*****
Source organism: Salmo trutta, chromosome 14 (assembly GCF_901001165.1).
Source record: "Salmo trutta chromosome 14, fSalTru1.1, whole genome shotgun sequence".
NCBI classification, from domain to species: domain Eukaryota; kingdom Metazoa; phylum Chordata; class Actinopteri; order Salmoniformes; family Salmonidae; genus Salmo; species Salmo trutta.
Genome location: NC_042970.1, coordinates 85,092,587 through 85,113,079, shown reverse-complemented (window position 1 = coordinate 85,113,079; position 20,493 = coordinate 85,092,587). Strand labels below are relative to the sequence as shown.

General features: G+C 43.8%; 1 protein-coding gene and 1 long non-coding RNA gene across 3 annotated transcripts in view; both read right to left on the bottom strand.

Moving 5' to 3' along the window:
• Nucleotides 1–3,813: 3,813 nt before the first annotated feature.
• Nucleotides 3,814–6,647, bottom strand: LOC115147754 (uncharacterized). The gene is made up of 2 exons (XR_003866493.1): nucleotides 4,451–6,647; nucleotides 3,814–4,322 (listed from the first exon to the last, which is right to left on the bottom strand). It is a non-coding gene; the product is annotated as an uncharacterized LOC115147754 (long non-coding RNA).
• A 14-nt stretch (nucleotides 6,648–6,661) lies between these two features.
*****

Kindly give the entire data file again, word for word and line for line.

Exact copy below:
Source organism: Salmo trutta, chromosome 14 (assembly GCF_901001165.1).
Source record: "Salmo trutta chromosome 14, fSalTru1.1, whole genome shotgun sequence".
NCBI classification, from domain to species: domain Eukaryota; kingdom Metazoa; phylum Chordata; class Actinopteri; order Salmoniformes; family Salmonidae; genus Salmo; species Salmo trutta.
Genome location: NC_042970.1, coordinates 85,092,587 through 85,113,079, shown reverse-complemented (window position 1 = coordinate 85,113,079; position 20,493 = coordinate 85,092,587). Strand labels below are relative to the sequence as shown.

General features: G+C 43.8%; 1 protein-coding gene and 1 long non-coding RNA gene across 3 annotated transcripts in view; both read right to left on the bottom strand.

Moving 5' to 3' along the window:
• Nucleotides 1–3,813: 3,813 nt before the first annotated feature.
• Nucleotides 3,814–6,647, bottom strand: LOC115147754 (uncharacterized). The gene is made up of 2 exons (XR_003866493.1): nucleotides 4,451–6,647; nucleotides 3,814–4,322 (listed from the first exon to the last, which is right to left on the bottom strand). It is a non-coding gene; the product is annotated as an uncharacterized LOC115147754 (long non-coding RNA).
• A 14-nt stretch (nucleotides 6,648–6,661) lies between these two features.